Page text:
Harding Eugene Smith Junior, or Gene, as he was known to family, friends, and colleagues, passed away after an automobile accident in Encinitas, California, on 16 August 2007. He was 60 years old. Gene had recently retired from UCSD after thirty years of service. A memorial service was held at Quail Botanical Gardens in Encinitas, California, on 23 August 2007. A web page is dedicated to his memory at http://harding.smith.muchloved.com, where contributions of memories are invited.
Gene was born in San Jose, California in 1947, to Harding Eugene Smith Senior, and Bernice Smith (nee Smith). Harding Smith Senior was an air-force navigator; therefore Gene spent his childhood moving from one air-force base to another. Although an only child, Gene was very close to his cousin Meg, whom he lived nearby to in Gilroy for a time, and the two were like brother and sister. The elder Harding Smith was lost in action over Cambodia in the mid-sixties.
Gene was a dedicated student, a boy scout, and a Presidential Scholar. He majored in Physics at Caltech, where he also took a lively interest in the football team and the Glee Club, and was elected a House Officer. To his close friends, he was known at Caltech as Smitty, and the closest of them was Rob Drew, who gave a glimpse into that period of Gene's life at the memorial: "Gene arrived early at campus his first year, in response to an invitation to join the football team. Gene's size and features reminded the head coach of a long-forgotten player named 'Johnson.' After a few days of confusion, Gene simply replaced the name on his helmet. 'Johnson!' coach would yell, 'get in there!' If Johnson was going to get to play, Gene was going to be the best Johnson available!"
Gene spent the summer of 1966 working at Kitt Peak, where his lifetime love of observing with ground-based telescopes began, though he learned some things the hard way, such as the fact that trying to squeeze 40,000 numbers onto a computer that stored only 32,000 resulted in blown fuses. In a final letter of that summer back to Drew he wrote: "My summer is now complete. I have achieved the highest pinnacle in my quest for fulfillment. Striking a blow for humanity I just blew the whole Kitt Peak CDC3200 computer system. Those fuses were nothing compared to this!"
Gene's graduate work, on the metal abundances in HII regions of nearby galaxies, was done at Berkeley, where Hyron Spinrad was his thesis advisor. He loved observing and spent numerous fun nights at Lick, Kitt Peak, Cerro Tololo, Keck, and many other observatories. He joined Margaret Burbidge at UCSD for a postdoctoral fellowship, and joined the teaching faculty there in 1978.
Gene spent his entire professional career at UCSD. His research ranged from the study of quasar absorptions lines to the astrophysics of Ultra-luminous Infrared Galaxies. He was a key participant in UC-wide astronomy support, including being the chair of the science-advisory committee for the Ten Meter Telescope project, which later "morphed" into the Keck Observatory. His contributions to enabling that project were both essential and unheralded.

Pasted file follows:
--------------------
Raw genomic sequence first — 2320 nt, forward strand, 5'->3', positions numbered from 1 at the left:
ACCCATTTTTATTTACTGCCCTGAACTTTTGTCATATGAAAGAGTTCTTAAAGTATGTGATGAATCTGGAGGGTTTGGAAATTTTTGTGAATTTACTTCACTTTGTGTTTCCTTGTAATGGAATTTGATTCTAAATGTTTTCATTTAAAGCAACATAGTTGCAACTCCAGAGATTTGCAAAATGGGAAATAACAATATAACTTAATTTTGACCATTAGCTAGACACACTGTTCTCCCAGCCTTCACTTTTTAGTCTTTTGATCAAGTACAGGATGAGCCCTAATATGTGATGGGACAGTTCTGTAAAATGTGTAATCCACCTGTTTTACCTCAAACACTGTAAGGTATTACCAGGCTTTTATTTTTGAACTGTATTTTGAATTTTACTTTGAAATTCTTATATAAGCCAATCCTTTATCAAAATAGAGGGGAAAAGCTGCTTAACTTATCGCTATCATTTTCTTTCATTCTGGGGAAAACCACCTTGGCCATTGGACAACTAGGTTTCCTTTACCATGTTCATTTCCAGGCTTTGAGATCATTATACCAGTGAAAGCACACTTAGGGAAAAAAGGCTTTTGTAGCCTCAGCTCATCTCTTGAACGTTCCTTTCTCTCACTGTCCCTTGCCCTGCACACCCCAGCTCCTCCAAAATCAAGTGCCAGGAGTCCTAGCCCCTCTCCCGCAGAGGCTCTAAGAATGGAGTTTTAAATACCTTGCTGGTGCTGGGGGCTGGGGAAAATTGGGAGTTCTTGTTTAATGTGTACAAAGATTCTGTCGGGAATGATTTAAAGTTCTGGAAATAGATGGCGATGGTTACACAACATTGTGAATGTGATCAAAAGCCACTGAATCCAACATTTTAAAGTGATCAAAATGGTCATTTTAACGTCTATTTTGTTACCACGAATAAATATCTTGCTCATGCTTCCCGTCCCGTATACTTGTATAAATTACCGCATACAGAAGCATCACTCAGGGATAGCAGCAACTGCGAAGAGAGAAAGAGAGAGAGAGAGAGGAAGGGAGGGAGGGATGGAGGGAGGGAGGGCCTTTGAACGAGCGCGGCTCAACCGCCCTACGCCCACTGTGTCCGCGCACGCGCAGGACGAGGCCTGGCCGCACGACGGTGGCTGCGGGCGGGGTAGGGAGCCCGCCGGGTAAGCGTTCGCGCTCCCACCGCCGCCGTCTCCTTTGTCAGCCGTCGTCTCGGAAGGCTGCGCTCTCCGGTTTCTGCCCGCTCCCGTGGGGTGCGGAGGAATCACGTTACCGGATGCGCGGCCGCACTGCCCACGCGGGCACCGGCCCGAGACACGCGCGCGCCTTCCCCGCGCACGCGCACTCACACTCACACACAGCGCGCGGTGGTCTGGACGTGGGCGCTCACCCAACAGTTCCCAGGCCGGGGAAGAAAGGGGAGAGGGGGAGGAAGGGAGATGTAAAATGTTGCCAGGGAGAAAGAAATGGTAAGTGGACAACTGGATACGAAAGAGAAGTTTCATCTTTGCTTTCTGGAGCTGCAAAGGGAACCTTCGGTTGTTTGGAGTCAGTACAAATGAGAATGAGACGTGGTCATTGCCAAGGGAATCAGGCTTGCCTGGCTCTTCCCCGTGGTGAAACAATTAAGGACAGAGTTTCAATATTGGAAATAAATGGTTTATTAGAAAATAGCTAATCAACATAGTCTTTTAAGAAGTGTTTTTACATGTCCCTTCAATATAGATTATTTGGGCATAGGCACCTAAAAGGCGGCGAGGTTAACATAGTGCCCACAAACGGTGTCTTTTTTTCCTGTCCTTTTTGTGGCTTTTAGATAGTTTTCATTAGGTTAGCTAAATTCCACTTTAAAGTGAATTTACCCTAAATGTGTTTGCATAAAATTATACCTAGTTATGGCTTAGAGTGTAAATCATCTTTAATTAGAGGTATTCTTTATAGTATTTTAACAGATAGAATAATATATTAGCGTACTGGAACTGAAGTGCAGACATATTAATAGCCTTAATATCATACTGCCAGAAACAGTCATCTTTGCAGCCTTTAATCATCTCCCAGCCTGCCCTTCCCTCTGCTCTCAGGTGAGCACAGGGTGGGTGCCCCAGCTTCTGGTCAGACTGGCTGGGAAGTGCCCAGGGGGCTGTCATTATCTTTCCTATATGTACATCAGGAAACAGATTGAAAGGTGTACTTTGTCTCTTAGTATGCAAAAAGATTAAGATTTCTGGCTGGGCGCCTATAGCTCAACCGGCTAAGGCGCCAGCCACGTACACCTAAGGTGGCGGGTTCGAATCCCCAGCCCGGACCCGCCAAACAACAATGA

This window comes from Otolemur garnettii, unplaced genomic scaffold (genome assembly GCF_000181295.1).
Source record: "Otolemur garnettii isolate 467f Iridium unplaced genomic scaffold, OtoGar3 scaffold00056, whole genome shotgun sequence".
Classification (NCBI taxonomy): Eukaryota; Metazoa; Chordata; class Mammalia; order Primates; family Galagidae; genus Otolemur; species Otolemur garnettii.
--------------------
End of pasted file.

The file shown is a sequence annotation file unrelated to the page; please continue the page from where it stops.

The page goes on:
Gene was a dedicated and enthusiastic teacher. One of his favorite undergraduate classes gave him the opportunity to dress up in Renaissance garb and pretend to be Galileo, while the experiment most loved by his students was when they got to attempt to drop an egg on his head from several stories high. Gene was also an outstanding advisor and mentor, and both his first post-doc, Rick Puetter, and his last graduate student, Brian Siana, were able to attend his memorial service and provide some special memories of their experiences with him.
Rick recalled a memorable trip to Cerro Tololo when they packed up two infrared spectrometers for the trip, and everything conceivable went wrong, from inspections at the airport to spectrometer parts broken on the plane and instrument failures at the observatory, to finally being completely clouded out. Brian recounted: "I spent countless cloudy nights listening to Gene's stories that began with "When men were men and giants roamed the Earth . . . ". I still don't know what that means, but it always preceded some sage advice."
Besides astrophysics, Gene's passions included horse riding (the faster the better), sailing, hiking, the northern California coast and mountains, black-and-white photography, extremely strong coffee, travel (especially European castles and cathedrals, and any road-less-traveled that he came across), cooking and fine restaurants, Native American pottery, basketware and kachinas, and classical music. He also loved to sing, and friends would say he had a song for every occasion. He was a dedicated and enthusiastic supporter of all causes environmental and conservationist, and among figures he greatly admired were John Muir and Ansel Adams.
Gene is survived by his wife of eighteen years, Dr. Carol Jean Lonsdale; step-daughter Kimberley; daughter Tamsyn; cousins Meg and Chris Bailey; in-laws Colin and Marilou Lonsdale, and Graham Lonsdale; niece Joanna; and two nephews Greg and Wes. He is also greatly missed by his many friends and colleagues, his golden retriever, Jasper, and his palomino horse, Sundance.